Rating:

liar temptress soldier spy book cover 201410-omag-read-7-949x1356Reviewed by Sarah McCubbin

Unlike a traditional war novel, Liar, Temptress, Soldier, Spy: Four Women Undercover in the Civil War by Karen Abbott seeks to uncover the important although unusual role of women during the Civil War. It tells the four unique stories of women who chose to serve their respective sides of the war as spies.

On the Union front, we meet Emma Edmondson and Elizabeth Van Lew. For the Confederacy, Belle Boyd and Rose O’ Neal work to advance their efforts and undermine the Union. The methods each of these women employed to advance her cause took advantage of each ones unique feminine abilities. Whether posing as a man and fighting in the ranks, using feminine “charms”, simple social connections or the help of a child, each woman took dangerous risks. I did think it was interesting that women made excellent spies, because the culture of the day dictated that women were the more genteel species and somewhat incapable of treason. As such, they were able to slip across enemy lines, convey encrypted messages and enlist the sympathy of men in a way that was easily unnoticed. Sadly their efforts have been generally ignored in the historical accounts of that time.

This book was as exciting as it was unusual. Some parts of the stories had an air of fiction, but, the author does tell us that she uses factual documents as much as possible to assemble the pieces of each of these accounts. Each one lived an exciting life and took dangerous risks on behalf of her cause. It did make me wonder why this was the first I had heard of their efforts and why our history books give greater weight to the effort of men than women. That said, both novice and expert historians will appreciate the unique perspective offered in this book as it gives further nuance to the struggle of the War Between the States.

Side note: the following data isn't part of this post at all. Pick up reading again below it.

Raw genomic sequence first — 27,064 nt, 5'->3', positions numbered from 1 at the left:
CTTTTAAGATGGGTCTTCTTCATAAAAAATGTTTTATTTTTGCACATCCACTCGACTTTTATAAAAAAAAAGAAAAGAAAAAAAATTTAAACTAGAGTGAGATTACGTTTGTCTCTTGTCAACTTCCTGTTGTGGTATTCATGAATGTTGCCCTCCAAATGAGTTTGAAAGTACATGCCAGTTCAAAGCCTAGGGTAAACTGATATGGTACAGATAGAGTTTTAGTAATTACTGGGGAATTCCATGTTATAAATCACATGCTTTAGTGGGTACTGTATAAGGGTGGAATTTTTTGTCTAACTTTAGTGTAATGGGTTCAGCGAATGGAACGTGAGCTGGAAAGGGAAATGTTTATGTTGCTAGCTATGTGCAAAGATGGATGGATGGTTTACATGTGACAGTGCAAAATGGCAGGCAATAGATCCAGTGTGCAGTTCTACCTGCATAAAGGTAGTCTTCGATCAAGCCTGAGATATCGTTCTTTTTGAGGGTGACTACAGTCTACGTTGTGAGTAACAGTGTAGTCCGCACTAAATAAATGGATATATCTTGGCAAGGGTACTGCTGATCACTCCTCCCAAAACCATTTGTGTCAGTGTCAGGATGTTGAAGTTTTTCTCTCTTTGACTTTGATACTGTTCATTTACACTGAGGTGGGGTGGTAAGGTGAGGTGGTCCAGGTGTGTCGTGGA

At times I did find the storyline difficult to follow as each woman’s story is told in pieces with the author jumping back and forth between each one. In the audio version, this is a bigger issue as it is more difficult to back track if the details become confused between each storyline. Overall the book was very interesting and well worth the read.

Rating: ★★★★☆ 

Sarah McCubbin is a homeschooling and foster mom in NE Ohio where she resides with her husband and 7 children. In addition to reading great books, she enjoys gardening, traveling and blogging at Living Unboxed.

Review copy was provided free of any obligation by Audible.com. No monetary or any other form of compensation was received.